• Adam refers to a book put out by the Project Management Institute (PMI), titled A Guide to the Project Management Body of Knowledge (PMBOK).
  • A project is defined by the PMI as “a temporary group activity designed to produce a unique product, service or result.”
  • Jeff wonders whether the company NeXT Computer would therefore have qualified as a project.
  • Project that do something for the very first time can become “science projects,” placing unlimited demands on time and money. (With apologies to scientists, who find ways to live within their time and cost constraints ;^)
  • Brian notes that engineers, when constructing complicated systems, rely heavily on solutions and technologies provided by vendors.
  • Adam and Brian feel that the skills set needed to be a strong technical expert are fairly independent of those needed to be a good project manager.
  • Carmen likes “take charge” project managers who quickly get down to business in meetings.
  • Jeff mentions President Kennedy’s 1961 proclamation that the United States would send a man to the moon as an example of a leader who didn’t necessarily have strong technical skills, but Brian notes that Wernher von Braun’s engineering expertise was needed to make the project a success.
  • A “strong matrix” organization allows project managers to easily pull resources from functional groups, while a “weak matrix” organization gives functional supervisors the authority to deny resources to project managers.
  • Project managers have to balance the constraints of time, money, scope, and quality, as represented by the Project Management Triangle.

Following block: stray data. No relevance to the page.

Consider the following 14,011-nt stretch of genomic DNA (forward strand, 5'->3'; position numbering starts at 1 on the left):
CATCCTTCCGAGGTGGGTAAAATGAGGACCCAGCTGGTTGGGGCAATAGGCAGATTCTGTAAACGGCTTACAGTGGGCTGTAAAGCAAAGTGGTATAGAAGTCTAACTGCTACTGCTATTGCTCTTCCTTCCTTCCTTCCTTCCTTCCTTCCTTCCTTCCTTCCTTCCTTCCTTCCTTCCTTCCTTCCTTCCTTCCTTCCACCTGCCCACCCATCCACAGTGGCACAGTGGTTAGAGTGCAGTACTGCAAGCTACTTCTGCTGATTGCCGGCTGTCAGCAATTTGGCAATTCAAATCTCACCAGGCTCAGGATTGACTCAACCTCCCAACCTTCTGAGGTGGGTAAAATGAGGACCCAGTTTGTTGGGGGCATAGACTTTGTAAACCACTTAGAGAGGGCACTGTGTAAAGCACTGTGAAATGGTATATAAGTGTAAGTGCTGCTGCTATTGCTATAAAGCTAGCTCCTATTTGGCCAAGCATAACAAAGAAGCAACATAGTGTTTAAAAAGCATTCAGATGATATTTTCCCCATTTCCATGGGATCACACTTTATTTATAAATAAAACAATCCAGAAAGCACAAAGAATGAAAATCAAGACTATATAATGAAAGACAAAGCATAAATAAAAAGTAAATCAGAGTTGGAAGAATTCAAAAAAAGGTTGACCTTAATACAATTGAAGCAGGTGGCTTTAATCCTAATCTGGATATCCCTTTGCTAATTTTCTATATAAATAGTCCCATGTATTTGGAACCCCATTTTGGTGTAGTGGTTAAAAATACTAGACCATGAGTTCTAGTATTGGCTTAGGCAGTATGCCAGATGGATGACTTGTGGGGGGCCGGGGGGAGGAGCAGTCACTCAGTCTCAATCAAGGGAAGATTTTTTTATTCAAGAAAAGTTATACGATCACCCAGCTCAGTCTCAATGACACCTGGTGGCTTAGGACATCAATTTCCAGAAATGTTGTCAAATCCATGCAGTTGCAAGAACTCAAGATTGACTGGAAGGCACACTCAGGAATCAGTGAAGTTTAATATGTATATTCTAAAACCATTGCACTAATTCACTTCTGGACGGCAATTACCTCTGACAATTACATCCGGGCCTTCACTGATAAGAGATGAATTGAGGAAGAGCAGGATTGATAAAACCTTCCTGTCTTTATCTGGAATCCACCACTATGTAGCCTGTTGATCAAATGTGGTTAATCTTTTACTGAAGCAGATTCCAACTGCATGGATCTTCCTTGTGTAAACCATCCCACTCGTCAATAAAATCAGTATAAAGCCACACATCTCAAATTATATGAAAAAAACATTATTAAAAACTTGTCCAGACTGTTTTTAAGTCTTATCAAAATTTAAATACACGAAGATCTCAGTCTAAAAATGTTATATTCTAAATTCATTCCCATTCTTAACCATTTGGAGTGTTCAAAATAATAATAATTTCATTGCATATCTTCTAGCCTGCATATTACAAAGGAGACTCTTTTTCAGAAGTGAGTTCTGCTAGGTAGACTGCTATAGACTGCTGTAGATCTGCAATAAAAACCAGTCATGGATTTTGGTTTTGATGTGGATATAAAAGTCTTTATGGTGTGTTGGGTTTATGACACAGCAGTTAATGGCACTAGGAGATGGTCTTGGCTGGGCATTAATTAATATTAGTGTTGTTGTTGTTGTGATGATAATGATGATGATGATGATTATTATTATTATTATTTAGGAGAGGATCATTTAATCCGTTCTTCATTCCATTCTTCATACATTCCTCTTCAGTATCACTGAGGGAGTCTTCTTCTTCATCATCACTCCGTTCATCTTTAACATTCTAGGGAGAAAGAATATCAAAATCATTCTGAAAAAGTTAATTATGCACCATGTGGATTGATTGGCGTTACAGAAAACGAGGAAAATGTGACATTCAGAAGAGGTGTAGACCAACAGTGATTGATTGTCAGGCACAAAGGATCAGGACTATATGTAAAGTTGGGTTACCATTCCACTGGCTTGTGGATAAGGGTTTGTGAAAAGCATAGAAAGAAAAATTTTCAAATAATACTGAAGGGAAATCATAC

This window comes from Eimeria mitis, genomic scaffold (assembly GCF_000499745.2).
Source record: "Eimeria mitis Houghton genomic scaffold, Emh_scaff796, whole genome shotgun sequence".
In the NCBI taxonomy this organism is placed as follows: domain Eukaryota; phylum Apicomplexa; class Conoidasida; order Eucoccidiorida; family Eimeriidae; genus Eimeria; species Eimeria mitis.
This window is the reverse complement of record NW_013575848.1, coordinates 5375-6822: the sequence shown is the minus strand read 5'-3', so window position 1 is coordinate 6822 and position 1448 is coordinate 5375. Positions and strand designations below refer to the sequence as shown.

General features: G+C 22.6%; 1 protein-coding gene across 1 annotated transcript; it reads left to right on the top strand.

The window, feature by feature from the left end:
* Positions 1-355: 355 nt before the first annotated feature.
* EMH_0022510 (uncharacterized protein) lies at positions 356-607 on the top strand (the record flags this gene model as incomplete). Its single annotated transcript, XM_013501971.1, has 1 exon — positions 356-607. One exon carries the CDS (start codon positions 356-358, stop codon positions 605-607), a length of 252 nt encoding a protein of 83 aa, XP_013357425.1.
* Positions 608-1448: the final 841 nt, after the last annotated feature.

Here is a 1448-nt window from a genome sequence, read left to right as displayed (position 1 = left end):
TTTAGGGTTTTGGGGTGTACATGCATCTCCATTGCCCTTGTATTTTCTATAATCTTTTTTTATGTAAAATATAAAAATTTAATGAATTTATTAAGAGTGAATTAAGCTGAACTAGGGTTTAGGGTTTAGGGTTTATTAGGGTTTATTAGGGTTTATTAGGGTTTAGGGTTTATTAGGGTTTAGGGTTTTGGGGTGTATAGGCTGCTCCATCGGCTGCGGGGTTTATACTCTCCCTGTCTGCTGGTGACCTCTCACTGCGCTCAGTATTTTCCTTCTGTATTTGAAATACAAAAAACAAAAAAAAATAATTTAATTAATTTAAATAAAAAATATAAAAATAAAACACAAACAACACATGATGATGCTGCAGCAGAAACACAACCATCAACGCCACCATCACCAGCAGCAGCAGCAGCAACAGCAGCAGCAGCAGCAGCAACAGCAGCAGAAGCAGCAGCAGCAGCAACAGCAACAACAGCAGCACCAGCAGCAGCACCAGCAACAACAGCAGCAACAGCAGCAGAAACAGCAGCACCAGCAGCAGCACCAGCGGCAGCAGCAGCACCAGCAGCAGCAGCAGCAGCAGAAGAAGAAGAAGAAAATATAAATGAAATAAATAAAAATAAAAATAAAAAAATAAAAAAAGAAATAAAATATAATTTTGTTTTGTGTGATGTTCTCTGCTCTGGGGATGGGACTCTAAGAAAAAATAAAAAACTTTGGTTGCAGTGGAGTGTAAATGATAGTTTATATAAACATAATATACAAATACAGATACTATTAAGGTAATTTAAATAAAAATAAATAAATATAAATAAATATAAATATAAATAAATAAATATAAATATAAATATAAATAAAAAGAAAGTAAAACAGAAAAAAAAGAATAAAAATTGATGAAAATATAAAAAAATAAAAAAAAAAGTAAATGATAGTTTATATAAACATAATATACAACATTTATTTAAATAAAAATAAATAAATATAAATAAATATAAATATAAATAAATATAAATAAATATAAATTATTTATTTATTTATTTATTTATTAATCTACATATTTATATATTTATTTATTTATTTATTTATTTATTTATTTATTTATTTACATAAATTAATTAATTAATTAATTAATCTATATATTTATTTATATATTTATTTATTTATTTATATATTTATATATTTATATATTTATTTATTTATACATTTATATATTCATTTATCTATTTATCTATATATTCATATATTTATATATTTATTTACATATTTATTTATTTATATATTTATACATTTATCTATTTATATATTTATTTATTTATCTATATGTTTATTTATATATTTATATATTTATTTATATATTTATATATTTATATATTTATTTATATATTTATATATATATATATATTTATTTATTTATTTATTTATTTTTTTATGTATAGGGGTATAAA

• A work breakdown structure decomposes a project into smaller tasks that can be carried out to ensure that the project is completed.
  • Jeff notes the need to break personal tasks into smaller sub-tasks, such as a “next action,” when working with the Getting Things Done (GTD) method of time management.
  • A lot of engineers first get introduced to working with a Gantt chart via the Microsoft Project software program.
  • The “critical path” defines the series of events that have to occur on schedule for the project to be completed on time.
  • With due credit to Donald Rumsfeld, Adam breaks risk into four categories: known knowns, known unknowns, unknown knowns, and unknown unknowns.
  • Risk management methods include acceptance, mitigation, avoidance, and transference.
  • Projects typically involve the five stages of initiation, planning, executing, monitoring and controlling, and closing.
  • Jeff mentions the “not-invented-here” syndrome, which is an urge to repeatedly “reinvent the wheel.”
  • A sturdy wooden gavel is handy for keeping meetings on task, says Carmen.
  • According to the PMBOK, the common elements of project management systems are:
    1. Integration Management
    2. Scope Management
    3. Time Management
    4. Cost Management
    5. Quality Management
    6. Human Resource Management
    7. Communications Management
    8. Risk Management
    9. Procurement Management
    10. Stakeholders Management

Thanks to Wikipedia for the chart titled “Pert_chart_colored.” Podcast theme music provided by Paul Stevenson.